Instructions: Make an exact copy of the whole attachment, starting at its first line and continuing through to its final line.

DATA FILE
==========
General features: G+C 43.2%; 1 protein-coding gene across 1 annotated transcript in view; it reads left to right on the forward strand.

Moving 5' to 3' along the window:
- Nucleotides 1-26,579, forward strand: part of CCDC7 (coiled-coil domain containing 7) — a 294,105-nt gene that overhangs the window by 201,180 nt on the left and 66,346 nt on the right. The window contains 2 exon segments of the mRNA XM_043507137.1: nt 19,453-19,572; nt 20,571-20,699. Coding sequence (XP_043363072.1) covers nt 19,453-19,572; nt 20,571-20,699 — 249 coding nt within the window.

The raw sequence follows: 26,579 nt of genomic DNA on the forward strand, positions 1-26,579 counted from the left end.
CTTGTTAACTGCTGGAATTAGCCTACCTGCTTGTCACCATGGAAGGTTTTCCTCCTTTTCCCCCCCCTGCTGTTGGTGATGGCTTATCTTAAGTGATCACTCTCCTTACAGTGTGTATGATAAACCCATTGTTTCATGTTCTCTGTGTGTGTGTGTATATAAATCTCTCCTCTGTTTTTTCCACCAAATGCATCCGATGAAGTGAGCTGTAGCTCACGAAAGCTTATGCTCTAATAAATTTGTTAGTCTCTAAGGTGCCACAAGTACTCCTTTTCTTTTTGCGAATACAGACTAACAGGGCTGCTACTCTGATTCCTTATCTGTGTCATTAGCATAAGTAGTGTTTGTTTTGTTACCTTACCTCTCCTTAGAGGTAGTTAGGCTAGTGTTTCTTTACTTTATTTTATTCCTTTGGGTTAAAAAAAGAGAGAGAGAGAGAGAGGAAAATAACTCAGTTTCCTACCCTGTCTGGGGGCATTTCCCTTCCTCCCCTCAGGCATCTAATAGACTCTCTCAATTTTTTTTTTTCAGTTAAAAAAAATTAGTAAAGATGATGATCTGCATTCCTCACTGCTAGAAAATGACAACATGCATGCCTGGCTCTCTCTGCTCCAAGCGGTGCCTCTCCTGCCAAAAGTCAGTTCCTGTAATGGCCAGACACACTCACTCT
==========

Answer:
General features: G+C 43.2%; 1 protein-coding gene across 1 annotated transcript in view; it reads left to right on the forward strand.

Moving 5' to 3' along the window:
- Nucleotides 1-26,579, forward strand: part of CCDC7 (coiled-coil domain containing 7) — a 294,105-nt gene that overhangs the window by 201,180 nt on the left and 66,346 nt on the right. The window contains 2 exon segments of the mRNA XM_043507137.1: nt 19,453-19,572; nt 20,571-20,699. Coding sequence (XP_043363072.1) covers nt 19,453-19,572; nt 20,571-20,699 — 249 coding nt within the window.

The raw sequence follows: 26,579 nt of genomic DNA on the forward strand, positions 1-26,579 counted from the left end.
CTTGTTAACTGCTGGAATTAGCCTACCTGCTTGTCACCATGGAAGGTTTTCCTCCTTTTCCCCCCCCTGCTGTTGGTGATGGCTTATCTTAAGTGATCACTCTCCTTACAGTGTGTATGATAAACCCATTGTTTCATGTTCTCTGTGTGTGTGTGTATATAAATCTCTCCTCTGTTTTTTCCACCAAATGCATCCGATGAAGTGAGCTGTAGCTCACGAAAGCTTATGCTCTAATAAATTTGTTAGTCTCTAAGGTGCCACAAGTACTCCTTTTCTTTTTGCGAATACAGACTAACAGGGCTGCTACTCTGATTCCTTATCTGTGTCATTAGCATAAGTAGTGTTTGTTTTGTTACCTTACCTCTCCTTAGAGGTAGTTAGGCTAGTGTTTCTTTACTTTATTTTATTCCTTTGGGTTAAAAAAAGAGAGAGAGAGAGAGAGGAAAATAACTCAGTTTCCTACCCTGTCTGGGGGCATTTCCCTTCCTCCCCTCAGGCATCTAATAGACTCTCTCAATTTTTTTTTTTCAGTTAAAAAAAATTAGTAAAGATGATGATCTGCATTCCTCACTGCTAGAAAATGACAACATGCATGCCTGGCTCTCTCTGCTCCAAGCGGTGCCTCTCCTGCCAAAAGTCAGTTCCTGTAATGGCCAGACACACTCACTCT